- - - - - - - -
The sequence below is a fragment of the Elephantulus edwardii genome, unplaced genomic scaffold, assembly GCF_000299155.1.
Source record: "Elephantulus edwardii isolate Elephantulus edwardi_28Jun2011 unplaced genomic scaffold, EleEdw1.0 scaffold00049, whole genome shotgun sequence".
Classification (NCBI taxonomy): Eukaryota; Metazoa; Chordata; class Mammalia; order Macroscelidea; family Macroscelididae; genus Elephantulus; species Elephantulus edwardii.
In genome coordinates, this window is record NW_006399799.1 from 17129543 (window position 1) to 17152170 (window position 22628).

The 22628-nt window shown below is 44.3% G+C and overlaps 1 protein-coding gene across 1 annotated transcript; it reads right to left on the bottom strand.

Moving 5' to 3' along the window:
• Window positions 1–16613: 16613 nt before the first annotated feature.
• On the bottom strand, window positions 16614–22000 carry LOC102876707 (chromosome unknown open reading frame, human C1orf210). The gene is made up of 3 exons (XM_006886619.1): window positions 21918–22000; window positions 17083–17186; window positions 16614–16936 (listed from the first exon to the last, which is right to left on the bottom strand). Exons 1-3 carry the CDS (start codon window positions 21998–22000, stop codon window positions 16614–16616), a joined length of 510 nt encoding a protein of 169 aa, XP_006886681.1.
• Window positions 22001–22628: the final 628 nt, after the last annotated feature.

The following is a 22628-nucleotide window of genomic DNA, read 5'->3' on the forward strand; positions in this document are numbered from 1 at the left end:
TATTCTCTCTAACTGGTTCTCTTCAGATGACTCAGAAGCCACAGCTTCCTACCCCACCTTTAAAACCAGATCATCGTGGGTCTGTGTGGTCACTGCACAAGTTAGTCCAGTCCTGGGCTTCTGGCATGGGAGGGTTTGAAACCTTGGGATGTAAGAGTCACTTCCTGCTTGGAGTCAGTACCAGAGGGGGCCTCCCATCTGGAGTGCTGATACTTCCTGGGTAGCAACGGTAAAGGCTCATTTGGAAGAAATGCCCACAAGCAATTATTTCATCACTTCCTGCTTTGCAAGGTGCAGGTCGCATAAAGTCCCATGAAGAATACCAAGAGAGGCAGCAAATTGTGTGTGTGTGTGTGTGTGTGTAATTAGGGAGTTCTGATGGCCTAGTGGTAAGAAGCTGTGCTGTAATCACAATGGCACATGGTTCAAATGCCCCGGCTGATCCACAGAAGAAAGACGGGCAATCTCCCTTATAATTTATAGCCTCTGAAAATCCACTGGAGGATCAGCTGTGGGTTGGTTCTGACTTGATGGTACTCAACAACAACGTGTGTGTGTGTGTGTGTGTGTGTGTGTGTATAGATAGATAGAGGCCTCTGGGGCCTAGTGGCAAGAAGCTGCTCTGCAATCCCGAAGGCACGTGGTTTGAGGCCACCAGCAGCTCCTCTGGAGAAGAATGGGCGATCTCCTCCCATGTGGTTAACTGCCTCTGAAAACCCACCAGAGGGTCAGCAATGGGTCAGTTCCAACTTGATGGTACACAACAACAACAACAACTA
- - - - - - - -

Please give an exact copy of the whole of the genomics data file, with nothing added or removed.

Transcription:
The sequence below is a fragment of the Elephantulus edwardii genome, unplaced genomic scaffold, assembly GCF_000299155.1.
Source record: "Elephantulus edwardii isolate Elephantulus edwardi_28Jun2011 unplaced genomic scaffold, EleEdw1.0 scaffold00049, whole genome shotgun sequence".
Classification (NCBI taxonomy): Eukaryota; Metazoa; Chordata; class Mammalia; order Macroscelidea; family Macroscelididae; genus Elephantulus; species Elephantulus edwardii.
In genome coordinates, this window is record NW_006399799.1 from 17129543 (window position 1) to 17152170 (window position 22628).

The 22628-nt window shown below is 44.3% G+C and overlaps 1 protein-coding gene across 1 annotated transcript; it reads right to left on the bottom strand.

Moving 5' to 3' along the window:
• Window positions 1–16613: 16613 nt before the first annotated feature.
• On the bottom strand, window positions 16614–22000 carry LOC102876707 (chromosome unknown open reading frame, human C1orf210). The gene is made up of 3 exons (XM_006886619.1): window positions 21918–22000; window positions 17083–17186; window positions 16614–16936 (listed from the first exon to the last, which is right to left on the bottom strand). Exons 1-3 carry the CDS (start codon window positions 21998–22000, stop codon window positions 16614–16616), a joined length of 510 nt encoding a protein of 169 aa, XP_006886681.1.
• Window positions 22001–22628: the final 628 nt, after the last annotated feature.

The following is a 22628-nucleotide window of genomic DNA, read 5'->3' on the forward strand; positions in this document are numbered from 1 at the left end:
TATTCTCTCTAACTGGTTCTCTTCAGATGACTCAGAAGCCACAGCTTCCTACCCCACCTTTAAAACCAGATCATCGTGGGTCTGTGTGGTCACTGCACAAGTTAGTCCAGTCCTGGGCTTCTGGCATGGGAGGGTTTGAAACCTTGGGATGTAAGAGTCACTTCCTGCTTGGAGTCAGTACCAGAGGGGGCCTCCCATCTGGAGTGCTGATACTTCCTGGGTAGCAACGGTAAAGGCTCATTTGGAAGAAATGCCCACAAGCAATTATTTCATCACTTCCTGCTTTGCAAGGTGCAGGTCGCATAAAGTCCCATGAAGAATACCAAGAGAGGCAGCAAATTGTGTGTGTGTGTGTGTGTGTGTAATTAGGGAGTTCTGATGGCCTAGTGGTAAGAAGCTGTGCTGTAATCACAATGGCACATGGTTCAAATGCCCCGGCTGATCCACAGAAGAAAGACGGGCAATCTCCCTTATAATTTATAGCCTCTGAAAATCCACTGGAGGATCAGCTGTGGGTTGGTTCTGACTTGATGGTACTCAACAACAACGTGTGTGTGTGTGTGTGTGTGTGTGTGTGTATAGATAGATAGAGGCCTCTGGGGCCTAGTGGCAAGAAGCTGCTCTGCAATCCCGAAGGCACGTGGTTTGAGGCCACCAGCAGCTCCTCTGGAGAAGAATGGGCGATCTCCTCCCATGTGGTTAACTGCCTCTGAAAACCCACCAGAGGGTCAGCAATGGGTCAGTTCCAACTTGATGGTACACAACAACAACAACAACTA